Reaching out to women workers, suppliers and distributors in a targeted way means firms can tap into a wider pool of talent and capacity, leading to a stronger workforce and more reliable networks and sales channels. Conducting market research and segmentation to develop products specifically for diverse customers’ needs can give firms a significant first-mover advantage and the ability to expand and retain their client base.
There are additional long-term, more indirect benefits that can impact the firms’ ability to attract talent, capital and customers – such as their branding and reputation as an 'employer of choice' or 'go-to brand for women', as well as their innovativeness and social impact.
In sum, social inclusion profoundly impacts businesses, and many different private sector actors increasingly realise this and make efforts at capturing the benefits. Yet, we are still lacking research and frameworks that more clearly demonstrate the ROI as a ratio of cost vs resulting benefits, which is a key variable for businesses to decide whether to invest or not. We will explore this in more depth in a forthcoming blog post.
Moving forward: a research framework linking social inclusion factors to ROI metrics
Decades of diversity research have produced a wealth of insights on the benefits of diversity and inclusion, but much of this work is still focused on developed countries.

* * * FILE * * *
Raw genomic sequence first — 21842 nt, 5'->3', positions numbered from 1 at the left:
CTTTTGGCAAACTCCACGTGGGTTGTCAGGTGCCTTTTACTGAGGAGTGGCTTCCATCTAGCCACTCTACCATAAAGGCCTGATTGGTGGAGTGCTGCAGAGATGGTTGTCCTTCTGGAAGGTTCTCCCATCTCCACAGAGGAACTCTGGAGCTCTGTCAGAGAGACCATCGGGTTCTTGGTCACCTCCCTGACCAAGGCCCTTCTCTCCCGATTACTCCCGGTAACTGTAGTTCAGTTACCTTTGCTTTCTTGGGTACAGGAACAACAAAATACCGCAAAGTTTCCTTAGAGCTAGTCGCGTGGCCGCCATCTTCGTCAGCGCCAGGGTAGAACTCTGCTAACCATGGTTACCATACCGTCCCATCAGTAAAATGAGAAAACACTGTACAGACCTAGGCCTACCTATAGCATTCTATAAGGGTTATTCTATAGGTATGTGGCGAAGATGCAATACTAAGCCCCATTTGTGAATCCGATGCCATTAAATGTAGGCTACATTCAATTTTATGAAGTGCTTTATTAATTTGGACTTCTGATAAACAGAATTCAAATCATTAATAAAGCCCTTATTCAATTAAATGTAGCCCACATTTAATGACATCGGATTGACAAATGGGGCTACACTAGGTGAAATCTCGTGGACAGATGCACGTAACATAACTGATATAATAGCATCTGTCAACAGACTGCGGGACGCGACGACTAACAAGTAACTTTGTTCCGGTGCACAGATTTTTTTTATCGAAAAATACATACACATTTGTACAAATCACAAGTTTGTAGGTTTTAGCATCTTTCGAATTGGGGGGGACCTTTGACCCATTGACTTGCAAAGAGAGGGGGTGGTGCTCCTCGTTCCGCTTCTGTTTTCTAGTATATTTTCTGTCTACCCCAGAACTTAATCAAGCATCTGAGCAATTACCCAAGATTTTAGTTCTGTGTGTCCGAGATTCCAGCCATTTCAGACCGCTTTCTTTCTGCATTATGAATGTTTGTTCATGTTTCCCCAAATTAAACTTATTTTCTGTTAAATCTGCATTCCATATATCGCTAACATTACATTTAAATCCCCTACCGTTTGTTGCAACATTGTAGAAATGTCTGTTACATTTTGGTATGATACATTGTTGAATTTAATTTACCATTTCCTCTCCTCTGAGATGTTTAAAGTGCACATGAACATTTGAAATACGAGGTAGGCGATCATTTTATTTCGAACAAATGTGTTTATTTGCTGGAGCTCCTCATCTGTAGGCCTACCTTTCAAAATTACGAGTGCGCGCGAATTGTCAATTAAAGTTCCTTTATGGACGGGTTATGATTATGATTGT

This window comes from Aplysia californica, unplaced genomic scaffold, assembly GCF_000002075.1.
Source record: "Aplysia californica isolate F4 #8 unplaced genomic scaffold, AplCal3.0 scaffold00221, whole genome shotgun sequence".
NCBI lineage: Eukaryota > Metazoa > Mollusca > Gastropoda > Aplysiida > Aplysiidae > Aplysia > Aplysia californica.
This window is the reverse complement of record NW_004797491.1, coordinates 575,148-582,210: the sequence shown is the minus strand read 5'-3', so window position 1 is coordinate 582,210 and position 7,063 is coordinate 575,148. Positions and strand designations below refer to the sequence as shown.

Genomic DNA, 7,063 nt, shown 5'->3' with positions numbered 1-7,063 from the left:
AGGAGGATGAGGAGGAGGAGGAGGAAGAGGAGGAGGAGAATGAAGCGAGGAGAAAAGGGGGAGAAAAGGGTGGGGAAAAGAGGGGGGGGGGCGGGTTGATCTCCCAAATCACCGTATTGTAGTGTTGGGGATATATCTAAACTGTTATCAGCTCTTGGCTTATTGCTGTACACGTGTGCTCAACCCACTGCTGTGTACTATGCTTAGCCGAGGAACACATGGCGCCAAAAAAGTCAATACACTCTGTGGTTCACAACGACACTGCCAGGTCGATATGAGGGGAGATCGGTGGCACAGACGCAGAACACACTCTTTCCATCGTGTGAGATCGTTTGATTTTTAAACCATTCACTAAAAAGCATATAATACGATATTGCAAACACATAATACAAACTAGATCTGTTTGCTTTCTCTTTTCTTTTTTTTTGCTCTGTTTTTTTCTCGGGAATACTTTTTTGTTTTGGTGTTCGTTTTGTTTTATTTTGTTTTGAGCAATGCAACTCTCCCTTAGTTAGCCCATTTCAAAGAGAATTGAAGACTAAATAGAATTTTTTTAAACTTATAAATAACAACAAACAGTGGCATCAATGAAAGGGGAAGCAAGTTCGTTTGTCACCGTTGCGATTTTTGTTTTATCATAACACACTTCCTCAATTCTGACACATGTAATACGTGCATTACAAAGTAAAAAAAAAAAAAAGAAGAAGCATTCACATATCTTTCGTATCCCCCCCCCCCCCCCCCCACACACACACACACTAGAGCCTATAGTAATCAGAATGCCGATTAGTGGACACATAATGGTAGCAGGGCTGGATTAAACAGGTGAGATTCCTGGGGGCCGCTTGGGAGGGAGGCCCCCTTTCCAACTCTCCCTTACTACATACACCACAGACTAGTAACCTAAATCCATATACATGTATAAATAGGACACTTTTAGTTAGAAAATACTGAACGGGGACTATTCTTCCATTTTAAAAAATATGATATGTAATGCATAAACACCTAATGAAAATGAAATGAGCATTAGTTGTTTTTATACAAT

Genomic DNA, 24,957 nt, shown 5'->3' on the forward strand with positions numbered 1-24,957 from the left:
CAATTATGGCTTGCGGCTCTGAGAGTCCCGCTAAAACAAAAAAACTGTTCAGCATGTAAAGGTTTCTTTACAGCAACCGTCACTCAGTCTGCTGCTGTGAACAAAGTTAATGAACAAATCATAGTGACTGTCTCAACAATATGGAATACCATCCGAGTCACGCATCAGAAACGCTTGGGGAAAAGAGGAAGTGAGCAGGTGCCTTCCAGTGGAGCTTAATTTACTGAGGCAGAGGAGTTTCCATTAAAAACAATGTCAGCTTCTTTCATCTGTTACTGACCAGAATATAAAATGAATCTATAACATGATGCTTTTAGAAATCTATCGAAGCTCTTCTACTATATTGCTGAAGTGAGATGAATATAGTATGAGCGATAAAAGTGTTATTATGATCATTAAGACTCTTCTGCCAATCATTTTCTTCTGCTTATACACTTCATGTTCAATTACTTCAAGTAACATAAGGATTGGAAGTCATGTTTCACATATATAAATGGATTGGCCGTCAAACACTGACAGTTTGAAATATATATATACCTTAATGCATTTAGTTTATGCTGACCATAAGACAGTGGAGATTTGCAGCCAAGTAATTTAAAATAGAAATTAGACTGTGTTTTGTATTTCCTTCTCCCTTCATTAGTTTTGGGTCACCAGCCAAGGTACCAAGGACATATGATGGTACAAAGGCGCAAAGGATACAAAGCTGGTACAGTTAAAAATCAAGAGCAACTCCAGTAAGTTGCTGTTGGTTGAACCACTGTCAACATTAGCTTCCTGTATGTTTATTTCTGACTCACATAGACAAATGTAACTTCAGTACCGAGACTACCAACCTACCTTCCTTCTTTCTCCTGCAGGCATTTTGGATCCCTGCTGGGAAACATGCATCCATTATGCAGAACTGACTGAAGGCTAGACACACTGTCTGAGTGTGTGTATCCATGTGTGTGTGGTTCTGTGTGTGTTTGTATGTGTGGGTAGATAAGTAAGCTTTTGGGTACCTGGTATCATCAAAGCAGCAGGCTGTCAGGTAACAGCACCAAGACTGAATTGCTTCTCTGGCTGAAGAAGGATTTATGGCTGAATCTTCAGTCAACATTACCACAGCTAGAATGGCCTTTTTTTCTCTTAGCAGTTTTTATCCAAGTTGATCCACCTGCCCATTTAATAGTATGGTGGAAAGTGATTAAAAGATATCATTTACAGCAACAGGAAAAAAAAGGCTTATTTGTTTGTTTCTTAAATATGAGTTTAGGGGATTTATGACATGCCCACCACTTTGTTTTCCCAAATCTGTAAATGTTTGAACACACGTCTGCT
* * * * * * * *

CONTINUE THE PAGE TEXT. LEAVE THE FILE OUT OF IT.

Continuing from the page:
Meanwhile, there is a global push to support firms in developing countries to adopt more inclusive practices for greater resilience and sustainability, but the evidence base has not yet caught up around critical factors. Therefore, a crucial next step is mapping the evidence from developing countries that links the selected social inclusion factors to the specific ROI metrics and assess the strength of the data.
We want to see the current state of this evidence and how the social inclusion factors compare to what we are seeing measured and documented in the developed world. We want to know: how strong is the evidence in developing countries? Are the same social inclusion factors being documented or are there nuances depending on the context?
Look out for our next paper involving a wider evidence mapping and evidence gap analysis...
The Feed the Future Market Systems and Partnerships (MSP) Activity is advancing learning and good practice in market systems development (MSD) and private sector engagement (PSE) within USAID, USAID partners and market actors.
Through MSP, USAID is undertaking a series of evidence gathering around the benefits of workplace diversity and inclusion in developing countries, led by MSP partner MarketShare Associates.
1 The main focus of this research is on gender equality in the context of women’s empowerment. With gender-lens investing an increasingly established field, many of the global frameworks and indices developed by the private sector focus on diversity from a gender perspective, and here in particular on women. Frameworks for other target groups, such as LGBTQI and racial equity, are emerging, yet remain less widely established.